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Expectation that disabled employee would work late could be discriminatory

Employment Law News

Expectation that disabled employee would work late could be discriminatory

An employer’s expectation that employees would work late had the potential to be discriminatory on grounds of disability.

Mr Carreras was employed as an analyst at United First Partnership Research from October 2011. He typically worked long hours, averaging 9am to 9pm. In July 2012 Mr Carreras had a serious bike accident which required several weeks off work. When he returned, he continued to suffer with dizziness, fatigue and head aches and found it difficult to work in the evening. He worked a maximum of 8 hours a day in the first 6 months after returning and thereafter worked from 8am to 7pm. From October 2013, United began requesting, and then assuming, that Mr Carreras would work late nights. Mr Carreras felt that he may be made redundant or be denied his bonus if he refused.

In February 2014, Mr Carreras objected to working late as he was feeling tired. One of United’s owners loudly reprimanded Mr Carreras in front of his colleagues and indicated that he could leave if he did not like it. Mr Carreras resigned that day and, a few days later, wrote a detailed email with his reasons for doing so. He brought claims for constructive dismissal and disability discrimination, alleging that United had failed to make reasonable adjustments.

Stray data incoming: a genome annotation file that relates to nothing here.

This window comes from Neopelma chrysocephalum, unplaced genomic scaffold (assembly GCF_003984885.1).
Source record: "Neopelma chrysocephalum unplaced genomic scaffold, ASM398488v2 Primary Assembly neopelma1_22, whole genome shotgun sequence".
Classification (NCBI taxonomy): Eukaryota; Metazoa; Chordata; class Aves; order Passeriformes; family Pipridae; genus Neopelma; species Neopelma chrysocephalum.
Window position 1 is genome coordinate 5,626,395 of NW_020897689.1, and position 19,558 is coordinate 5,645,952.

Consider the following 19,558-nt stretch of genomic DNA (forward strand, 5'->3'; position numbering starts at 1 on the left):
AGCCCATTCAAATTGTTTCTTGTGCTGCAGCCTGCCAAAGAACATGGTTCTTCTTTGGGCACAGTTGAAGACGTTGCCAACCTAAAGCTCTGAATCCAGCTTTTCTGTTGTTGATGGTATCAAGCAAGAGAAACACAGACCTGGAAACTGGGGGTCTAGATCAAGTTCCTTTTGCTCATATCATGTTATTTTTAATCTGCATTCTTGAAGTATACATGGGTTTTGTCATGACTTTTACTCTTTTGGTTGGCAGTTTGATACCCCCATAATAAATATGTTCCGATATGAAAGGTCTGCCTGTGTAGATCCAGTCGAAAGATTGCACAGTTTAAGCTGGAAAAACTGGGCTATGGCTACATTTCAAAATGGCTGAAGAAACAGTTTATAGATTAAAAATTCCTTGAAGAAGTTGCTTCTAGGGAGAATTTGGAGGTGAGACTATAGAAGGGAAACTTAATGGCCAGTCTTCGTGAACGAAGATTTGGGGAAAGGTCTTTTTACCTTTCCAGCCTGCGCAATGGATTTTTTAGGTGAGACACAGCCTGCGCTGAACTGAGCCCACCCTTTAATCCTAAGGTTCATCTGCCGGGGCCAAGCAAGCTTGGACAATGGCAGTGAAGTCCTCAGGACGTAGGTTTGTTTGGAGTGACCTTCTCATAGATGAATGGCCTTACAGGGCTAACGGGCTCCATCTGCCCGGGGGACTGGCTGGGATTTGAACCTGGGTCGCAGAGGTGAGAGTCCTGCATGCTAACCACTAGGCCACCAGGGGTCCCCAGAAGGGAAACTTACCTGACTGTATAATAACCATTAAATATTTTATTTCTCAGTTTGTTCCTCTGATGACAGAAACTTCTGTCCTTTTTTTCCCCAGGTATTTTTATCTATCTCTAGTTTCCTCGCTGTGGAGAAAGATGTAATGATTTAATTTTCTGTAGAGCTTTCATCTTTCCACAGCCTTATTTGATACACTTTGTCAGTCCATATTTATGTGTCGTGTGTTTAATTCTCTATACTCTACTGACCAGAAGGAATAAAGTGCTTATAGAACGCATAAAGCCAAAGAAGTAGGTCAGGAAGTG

The Employment Appeal Tribunal found that the expectation that Mr Carreras would work late was in fact a requirement (as opposed to a request) which could place him, as a disabled person, at a substantial disadvantage. The EAT stressed the need to look at the reality of the situation; though United did not, strictly speaking, compel Mr Carreras to work late, in practice, Mr Carreras had been made to feel that he was obliged to do so.

It is hard to see where the line will be between a hard-and-fast requirement or practice (which could found a discrimination case) and a mere request.

Carreras v United First Partnership Research UKEAT/0266/15

 

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